Second, with regard to “continue practical engagement with Taliban” and US-Taliban together on Troika Plus ‘may’ be prelude to recognition of the Taliban regime at some point of time. Presently, the US has designated Qatar to represent its interests in Afghanistan. But the US is quite capable of recognizing the Taliban regime irrespective of whether the UN does so earlier or not. After all, the US signed the peace-deal with the Taliban in February 2020 keeping the Afghan government and knowing the eventual outcome. America may perceive recognizing the Taliban government would help influence the Taliban better.

Third, taking the precarious economy of Afghanistan and the Chinese financial assistance to Kabul, the US perhaps plans to unfreeze Afghan money frozen in the US concurrently to recognize the Taliban government. Alternatively, money could be released in small installments corresponding to Taliban permitting balance US citizens in Afghanistan and US-supporter Afghans desirous of leaving Afghanistan to go out.  

Amir Khan Muttaqi told the Troika that there are no anti-Pakistan elements in his country since the reasons for the conflict that did exist had been eliminated. He was perhaps referring to the one-month truce between Pakistan and the Tehrik-i-Taliban Pakistan (TTP) that came into force on November 9. What happens when Pakistan releases 102 TTP cadres and leaders from its prisons is yet to be seen. But then there is the Islamic State (IS) which continues to target the Pakistani establishment as well as the Taliban.

In December 2016, General John Nicholson, Commander, Resolute Support and US Forces Afghanistan had told the media that of the 98 US-designated terrorist groups worldwide, 20 were in Afghanistan. As mentioned above, Russia’s Nikolai Patrushev has now said there are more than 20 terrorist groups operating in Afghanistan. So the AfPak region today is a bigger boiling terror cauldron. One American view is that by making the Joe Biden regime recognize the Taliban government, the US is once again falling in the noose of Pakistan.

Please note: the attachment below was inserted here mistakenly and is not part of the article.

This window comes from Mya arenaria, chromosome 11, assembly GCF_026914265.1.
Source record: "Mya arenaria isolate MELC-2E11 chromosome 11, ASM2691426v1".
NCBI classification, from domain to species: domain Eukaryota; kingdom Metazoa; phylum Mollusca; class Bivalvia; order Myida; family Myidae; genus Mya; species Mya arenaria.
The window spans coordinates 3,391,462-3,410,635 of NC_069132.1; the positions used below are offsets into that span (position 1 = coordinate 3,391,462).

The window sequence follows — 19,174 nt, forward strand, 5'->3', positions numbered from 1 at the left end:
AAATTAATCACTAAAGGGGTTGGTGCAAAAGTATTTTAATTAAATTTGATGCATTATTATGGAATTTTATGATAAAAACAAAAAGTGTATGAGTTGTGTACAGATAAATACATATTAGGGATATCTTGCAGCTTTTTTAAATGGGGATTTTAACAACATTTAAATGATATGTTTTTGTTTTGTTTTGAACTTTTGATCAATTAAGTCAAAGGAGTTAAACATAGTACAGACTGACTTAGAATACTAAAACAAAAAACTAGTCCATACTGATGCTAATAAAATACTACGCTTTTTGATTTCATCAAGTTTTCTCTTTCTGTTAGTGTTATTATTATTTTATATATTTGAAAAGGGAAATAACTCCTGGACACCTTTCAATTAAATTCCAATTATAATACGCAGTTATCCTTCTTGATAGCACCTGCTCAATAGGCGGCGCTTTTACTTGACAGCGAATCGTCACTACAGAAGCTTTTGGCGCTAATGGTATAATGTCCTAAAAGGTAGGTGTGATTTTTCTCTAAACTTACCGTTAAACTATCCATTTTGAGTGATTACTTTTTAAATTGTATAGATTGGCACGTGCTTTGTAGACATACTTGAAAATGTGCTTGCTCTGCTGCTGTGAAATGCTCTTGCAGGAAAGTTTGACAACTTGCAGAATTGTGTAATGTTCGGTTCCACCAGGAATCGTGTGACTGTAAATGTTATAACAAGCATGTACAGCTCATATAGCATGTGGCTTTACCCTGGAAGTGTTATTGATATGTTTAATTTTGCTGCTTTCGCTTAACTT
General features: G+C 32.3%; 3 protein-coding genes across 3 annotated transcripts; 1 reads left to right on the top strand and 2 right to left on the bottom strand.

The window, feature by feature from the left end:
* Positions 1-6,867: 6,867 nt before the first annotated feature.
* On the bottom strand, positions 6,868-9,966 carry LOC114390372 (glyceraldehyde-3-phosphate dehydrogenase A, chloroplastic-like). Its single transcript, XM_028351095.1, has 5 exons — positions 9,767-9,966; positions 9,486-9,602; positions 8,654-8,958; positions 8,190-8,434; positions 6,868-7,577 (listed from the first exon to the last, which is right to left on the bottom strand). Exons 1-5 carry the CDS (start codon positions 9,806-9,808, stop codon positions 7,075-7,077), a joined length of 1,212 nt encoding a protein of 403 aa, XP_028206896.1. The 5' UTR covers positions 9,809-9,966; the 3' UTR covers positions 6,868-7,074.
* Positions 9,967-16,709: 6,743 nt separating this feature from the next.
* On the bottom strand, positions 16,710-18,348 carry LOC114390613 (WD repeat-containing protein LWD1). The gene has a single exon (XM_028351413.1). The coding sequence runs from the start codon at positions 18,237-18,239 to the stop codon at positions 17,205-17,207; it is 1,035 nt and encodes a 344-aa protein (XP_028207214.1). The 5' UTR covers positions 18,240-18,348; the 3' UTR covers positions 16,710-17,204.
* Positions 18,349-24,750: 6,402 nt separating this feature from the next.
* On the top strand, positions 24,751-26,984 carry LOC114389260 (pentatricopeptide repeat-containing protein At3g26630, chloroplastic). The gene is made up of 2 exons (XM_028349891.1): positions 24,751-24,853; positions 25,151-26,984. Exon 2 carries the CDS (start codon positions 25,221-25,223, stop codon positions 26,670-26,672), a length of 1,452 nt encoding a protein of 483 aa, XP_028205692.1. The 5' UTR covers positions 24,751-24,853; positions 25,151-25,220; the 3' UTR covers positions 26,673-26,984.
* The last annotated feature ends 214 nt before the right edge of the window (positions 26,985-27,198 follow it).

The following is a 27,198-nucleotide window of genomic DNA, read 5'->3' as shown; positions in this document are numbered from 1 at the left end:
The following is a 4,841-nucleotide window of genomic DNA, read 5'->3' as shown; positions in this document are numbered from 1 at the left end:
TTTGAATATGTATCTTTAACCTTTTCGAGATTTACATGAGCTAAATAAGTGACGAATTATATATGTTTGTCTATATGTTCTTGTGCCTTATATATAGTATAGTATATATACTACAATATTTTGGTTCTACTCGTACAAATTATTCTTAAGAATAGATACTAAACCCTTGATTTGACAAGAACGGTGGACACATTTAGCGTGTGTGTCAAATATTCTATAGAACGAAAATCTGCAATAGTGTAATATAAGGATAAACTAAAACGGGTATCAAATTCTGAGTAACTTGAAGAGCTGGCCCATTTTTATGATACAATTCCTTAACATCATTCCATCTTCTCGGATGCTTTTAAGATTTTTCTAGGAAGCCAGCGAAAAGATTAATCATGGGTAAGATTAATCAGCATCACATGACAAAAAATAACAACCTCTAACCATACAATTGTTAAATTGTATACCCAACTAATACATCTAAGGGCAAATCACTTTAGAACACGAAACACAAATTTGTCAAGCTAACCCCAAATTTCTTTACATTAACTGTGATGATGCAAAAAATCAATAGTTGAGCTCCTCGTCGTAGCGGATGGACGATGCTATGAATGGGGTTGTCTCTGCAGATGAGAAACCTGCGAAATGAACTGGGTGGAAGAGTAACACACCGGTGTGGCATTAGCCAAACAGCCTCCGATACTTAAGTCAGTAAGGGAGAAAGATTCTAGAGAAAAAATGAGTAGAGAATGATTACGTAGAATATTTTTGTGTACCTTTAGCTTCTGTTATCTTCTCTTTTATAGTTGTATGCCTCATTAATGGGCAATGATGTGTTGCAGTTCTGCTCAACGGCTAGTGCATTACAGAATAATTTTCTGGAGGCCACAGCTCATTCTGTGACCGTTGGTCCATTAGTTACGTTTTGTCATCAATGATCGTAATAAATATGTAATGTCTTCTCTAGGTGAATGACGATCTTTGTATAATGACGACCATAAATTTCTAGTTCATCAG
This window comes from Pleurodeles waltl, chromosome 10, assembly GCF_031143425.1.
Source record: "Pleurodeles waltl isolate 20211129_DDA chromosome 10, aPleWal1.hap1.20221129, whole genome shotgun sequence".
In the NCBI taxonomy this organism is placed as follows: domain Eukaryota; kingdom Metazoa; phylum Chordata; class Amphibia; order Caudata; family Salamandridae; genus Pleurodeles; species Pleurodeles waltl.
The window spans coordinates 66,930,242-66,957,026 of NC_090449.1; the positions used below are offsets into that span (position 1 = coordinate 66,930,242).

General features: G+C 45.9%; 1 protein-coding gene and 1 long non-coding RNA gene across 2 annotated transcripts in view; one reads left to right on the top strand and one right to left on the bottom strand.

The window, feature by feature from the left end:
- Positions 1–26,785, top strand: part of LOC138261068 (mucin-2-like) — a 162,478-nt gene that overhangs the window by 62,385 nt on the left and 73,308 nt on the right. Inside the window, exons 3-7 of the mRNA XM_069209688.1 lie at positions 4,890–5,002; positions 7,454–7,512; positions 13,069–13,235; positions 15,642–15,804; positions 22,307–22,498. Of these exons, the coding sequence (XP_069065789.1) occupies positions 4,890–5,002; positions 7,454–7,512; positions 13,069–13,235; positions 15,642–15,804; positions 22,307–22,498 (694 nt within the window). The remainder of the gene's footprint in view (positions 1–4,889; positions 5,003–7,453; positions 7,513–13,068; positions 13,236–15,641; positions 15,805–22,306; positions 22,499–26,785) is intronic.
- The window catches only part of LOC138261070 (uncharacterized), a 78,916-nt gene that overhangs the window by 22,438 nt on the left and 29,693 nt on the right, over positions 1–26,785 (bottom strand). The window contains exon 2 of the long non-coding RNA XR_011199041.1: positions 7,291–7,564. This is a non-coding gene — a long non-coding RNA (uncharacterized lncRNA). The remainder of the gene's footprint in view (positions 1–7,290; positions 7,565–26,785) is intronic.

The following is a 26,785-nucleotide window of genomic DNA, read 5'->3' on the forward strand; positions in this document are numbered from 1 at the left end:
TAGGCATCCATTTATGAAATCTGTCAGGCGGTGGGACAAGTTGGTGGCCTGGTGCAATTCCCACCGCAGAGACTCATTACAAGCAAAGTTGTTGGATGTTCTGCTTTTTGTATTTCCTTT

India announced 50,000 metric tons of wheat in humanitarian aid for Afghanistan. Pakistan initially denied the land access but has now agreed. However, there are issues that our government must already be considering: will our trucks be allowed to travel all the way to Afghanistan and back or will there be transshipment; pilferage in case of transshipment, and; ambushes en-route which the ISI may spring through terrorist organizations. Recall the massive pilferage of US logistics via Pakistan to US troops in Afghanistan over the past two decades and convoys attacked on the Pakistan-Afghanistan border?    

With our embassy in Kabul shut, who will coordinate delivery of the above aid at the other end and what about refueling of the trucks along the way and in Afghanistan? Which embassy out of the ones functional in Kabul (Russia, Iran, Kazakhstan, Kyrgyzstan, Qatar, Tajikistan) will help and what about security along the route?

No doubt 50.000 metric tons of wheat as aid is a very noble gesture. It can only be transported via land through Pakistan or the sea-rail route via Iran as transportation by air will be prohibitively expensive. This may take considerable time. China and Pakistan are among the nations that have already delivered humanitarian aid to Afghanistan because of their proximity to Afghanistan.

We must acknowledge that early humanitarian aid has a psychological impact especially with the misery and onset of winters the people of Afghanistan are facing. Post the Delhi Declaration, Afghanistan’s former Member of Parliament Shukria Barakzai told the media in London during an interview, “We have no clue what India wants to deliver through the NSA meeting on Afghanistan. There is an immediate need for humanitarian aid, but it is disappointing that various countries are speaking about it but there is no action.” India could consider some humanitarian aid to Afghanistan by air in addition to the 50,000 metric tons of wheat. This could be one-time or at suitable intervals over Pakistan or the air corridor via Iran.

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The views expressed are of the author and do not necessarily represent the opinions or policies of the Indian Defence Review.

About the Author

Lt Gen Prakash Katoch

is Former Director General of Information Systems and A Special Forces Veteran, Indian Army.